The word “disability” is often used interchangeably with the word “disorder” and sometimes even the word “delay” to describe limitations in a person’s functioning.
The definition of “disability,” though, varies depending on the source. The World Health Organization’s International Classification of Impairments, Disabilities and Handicaps defines “disability” as “any restriction or lack (resulting from an impairment) of ability to perform an activity in the manner or within the range considered normal for a human being.” Similarly, according to the Americans with Disabilities Act (ADA), a disability is any “physical or mental impairment that substantially limits one or more major life activity.”
Since neither the World Health Organization nor the ADA specifically name the impairments that are covered, a case could certainly be made that a developmental disorder qualifies as a disability medically and under the law. Therefore, individuals with developmental disorders are protected from discrimination.
In sum, the definition of “disability” is flexible; the ADA presents a legal rather than medical definition, while the World Health Organization offers an extremely broad view of “disability.” If you have a question about what can be considered a disability, whether at school, at work, or in another situation, it is always a good idea to ask for the definition being used by a specific institution.
Can someone with a developmental disorder go to college?
The short answer: Yes. Over 11% of undergraduate students reported having a disability and, more specifically, up to 8% of college students report symptoms that could indicate ADHD. Students with all kinds of disabilities, even developmental disorders, go to college and thrive.
Searching for colleges as a student with a developmental disorder can be difficult, but not impossible. In recent years, many schools have started to offer specialized programs geared toward students with developmental disorders. These programs offer extra support including tutoring, skills-based courses, and transition planning. Programs vary by institution, and are often geared toward specific disorders (e.g., some are geared toward those diagnosed with ADHD or another learning disability, whereas others may only be open to those with autism spectrum disorder). Your choices may be limited depending on the severity of your disorder, but a targeted search should yield multiple results. There is a program that can meet your needs.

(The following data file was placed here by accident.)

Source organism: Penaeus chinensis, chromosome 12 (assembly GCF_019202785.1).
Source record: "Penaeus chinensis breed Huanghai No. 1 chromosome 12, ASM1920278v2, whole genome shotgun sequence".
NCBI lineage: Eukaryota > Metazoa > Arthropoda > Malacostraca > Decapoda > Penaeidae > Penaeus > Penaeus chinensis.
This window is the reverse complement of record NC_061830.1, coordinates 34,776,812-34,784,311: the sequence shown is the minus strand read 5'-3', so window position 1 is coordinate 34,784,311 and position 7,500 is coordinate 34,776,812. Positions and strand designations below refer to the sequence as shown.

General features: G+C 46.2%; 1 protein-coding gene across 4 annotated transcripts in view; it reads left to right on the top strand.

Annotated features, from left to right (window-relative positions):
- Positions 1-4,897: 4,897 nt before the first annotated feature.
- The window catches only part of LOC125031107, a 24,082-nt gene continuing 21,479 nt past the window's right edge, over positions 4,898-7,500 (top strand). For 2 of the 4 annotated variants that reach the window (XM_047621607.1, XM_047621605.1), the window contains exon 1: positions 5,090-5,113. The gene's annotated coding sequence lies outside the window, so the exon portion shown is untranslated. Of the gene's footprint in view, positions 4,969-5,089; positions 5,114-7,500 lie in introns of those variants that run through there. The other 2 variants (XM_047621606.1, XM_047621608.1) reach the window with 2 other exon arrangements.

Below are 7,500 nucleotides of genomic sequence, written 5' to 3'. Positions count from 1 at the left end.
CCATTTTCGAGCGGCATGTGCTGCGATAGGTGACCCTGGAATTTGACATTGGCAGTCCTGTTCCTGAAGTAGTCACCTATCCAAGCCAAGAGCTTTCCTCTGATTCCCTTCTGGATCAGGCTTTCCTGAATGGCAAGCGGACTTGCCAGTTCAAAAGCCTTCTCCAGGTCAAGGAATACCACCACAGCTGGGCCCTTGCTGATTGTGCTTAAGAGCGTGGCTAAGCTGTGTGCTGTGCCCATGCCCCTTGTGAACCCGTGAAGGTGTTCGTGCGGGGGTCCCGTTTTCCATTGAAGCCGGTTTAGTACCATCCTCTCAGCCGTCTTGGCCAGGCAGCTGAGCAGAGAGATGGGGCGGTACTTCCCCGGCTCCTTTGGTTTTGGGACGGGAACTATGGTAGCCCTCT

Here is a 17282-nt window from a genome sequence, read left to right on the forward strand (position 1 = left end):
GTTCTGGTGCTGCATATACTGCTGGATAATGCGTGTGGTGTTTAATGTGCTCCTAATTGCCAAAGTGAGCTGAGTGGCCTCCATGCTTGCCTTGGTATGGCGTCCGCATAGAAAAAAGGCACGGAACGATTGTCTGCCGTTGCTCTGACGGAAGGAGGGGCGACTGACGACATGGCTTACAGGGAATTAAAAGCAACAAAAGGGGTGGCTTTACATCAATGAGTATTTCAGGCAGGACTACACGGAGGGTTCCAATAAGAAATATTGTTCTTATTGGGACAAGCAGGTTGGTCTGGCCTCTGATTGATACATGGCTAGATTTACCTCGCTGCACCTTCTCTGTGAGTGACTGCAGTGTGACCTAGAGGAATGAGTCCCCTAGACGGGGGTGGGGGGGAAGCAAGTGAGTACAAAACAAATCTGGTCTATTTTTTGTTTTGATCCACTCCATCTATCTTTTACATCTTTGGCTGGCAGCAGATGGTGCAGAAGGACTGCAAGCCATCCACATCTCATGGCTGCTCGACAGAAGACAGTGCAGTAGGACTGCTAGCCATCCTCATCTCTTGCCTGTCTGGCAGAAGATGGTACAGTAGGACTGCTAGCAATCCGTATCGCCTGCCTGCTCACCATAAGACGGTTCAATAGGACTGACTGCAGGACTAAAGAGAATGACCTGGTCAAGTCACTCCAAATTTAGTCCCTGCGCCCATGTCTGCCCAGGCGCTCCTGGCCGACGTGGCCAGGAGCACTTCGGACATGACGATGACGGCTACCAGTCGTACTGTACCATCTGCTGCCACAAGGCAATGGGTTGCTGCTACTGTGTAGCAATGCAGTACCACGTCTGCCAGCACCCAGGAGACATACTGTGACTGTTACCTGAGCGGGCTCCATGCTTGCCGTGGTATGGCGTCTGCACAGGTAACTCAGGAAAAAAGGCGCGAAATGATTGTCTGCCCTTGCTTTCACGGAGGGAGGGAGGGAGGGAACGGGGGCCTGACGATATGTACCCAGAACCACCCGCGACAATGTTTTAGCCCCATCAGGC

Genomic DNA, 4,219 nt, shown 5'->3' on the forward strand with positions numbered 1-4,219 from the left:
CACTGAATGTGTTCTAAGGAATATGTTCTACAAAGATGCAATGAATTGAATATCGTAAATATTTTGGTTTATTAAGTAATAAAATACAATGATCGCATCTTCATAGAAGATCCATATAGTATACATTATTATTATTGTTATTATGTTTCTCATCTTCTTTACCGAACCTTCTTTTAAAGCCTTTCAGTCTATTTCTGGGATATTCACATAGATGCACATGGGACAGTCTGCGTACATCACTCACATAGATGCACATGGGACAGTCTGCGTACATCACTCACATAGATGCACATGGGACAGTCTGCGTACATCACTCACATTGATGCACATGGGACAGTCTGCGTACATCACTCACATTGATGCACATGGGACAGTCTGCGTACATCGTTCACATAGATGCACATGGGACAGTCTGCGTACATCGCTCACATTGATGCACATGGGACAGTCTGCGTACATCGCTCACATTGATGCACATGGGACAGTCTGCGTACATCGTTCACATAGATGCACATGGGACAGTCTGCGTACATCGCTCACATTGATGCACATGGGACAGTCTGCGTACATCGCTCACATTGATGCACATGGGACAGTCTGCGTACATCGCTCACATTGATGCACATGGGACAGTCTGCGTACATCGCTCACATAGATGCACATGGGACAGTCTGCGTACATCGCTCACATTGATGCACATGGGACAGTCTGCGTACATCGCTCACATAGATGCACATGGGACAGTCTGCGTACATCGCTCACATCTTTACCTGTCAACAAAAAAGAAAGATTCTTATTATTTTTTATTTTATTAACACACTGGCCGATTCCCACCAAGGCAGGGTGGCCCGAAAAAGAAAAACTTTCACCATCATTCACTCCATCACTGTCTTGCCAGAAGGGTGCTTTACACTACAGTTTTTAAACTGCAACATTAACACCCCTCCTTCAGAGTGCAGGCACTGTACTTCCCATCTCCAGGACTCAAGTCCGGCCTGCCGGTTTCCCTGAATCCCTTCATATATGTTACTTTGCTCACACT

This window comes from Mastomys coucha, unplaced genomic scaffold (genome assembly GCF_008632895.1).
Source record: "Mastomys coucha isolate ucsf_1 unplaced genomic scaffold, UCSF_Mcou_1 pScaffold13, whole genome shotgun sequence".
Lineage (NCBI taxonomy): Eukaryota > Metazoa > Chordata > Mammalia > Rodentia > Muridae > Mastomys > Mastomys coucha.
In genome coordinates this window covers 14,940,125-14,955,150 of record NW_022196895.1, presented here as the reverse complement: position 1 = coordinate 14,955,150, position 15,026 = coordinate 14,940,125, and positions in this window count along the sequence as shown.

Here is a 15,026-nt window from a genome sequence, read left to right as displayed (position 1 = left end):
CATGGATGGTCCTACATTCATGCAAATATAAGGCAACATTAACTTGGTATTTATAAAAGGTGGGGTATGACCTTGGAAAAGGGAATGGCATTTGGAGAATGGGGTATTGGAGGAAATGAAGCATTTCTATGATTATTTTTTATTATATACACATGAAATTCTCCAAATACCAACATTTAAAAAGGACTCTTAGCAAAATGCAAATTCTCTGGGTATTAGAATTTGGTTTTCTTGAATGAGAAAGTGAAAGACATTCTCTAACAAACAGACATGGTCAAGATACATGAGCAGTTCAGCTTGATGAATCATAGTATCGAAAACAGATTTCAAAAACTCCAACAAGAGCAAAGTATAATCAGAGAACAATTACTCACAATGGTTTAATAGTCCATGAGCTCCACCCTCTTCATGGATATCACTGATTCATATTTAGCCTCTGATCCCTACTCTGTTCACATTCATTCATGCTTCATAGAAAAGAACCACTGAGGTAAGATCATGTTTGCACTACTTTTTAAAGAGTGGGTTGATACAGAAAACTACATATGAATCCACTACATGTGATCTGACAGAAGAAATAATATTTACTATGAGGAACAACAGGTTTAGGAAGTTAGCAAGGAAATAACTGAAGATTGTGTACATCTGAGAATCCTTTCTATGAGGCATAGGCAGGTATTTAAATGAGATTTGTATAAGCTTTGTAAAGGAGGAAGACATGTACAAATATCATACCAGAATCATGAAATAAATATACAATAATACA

What extra support is available for students with developmental disorders attending college?
You may have received specialized assistance throughout your educational career. Public elementary, middle, and high schools are required to provide these services to students with disabilities. However, in college there will be changes. If you need help, you must ask for it and prove that you need it. You’ll have to become responsible for your own academic success in a way that is very different from what you’ve previously experienced.
Aside from the specialized programs mentioned above, students with developmental disorders can also get special accommodations: extra time on tests, help taking notes, or special placement within in the classroom. A full list of common accommodations can be found here.
Note that these resources are only available to college students if the student chooses to disclose their disability to the school. You must show proof of your disorder (e.g., your medical record), and prove that accommodations are necessary for you to succeed at the same level as non-disabled students. Talk to the staff at your (potential) school’s disability office for more information.
Page last updated: 03/2018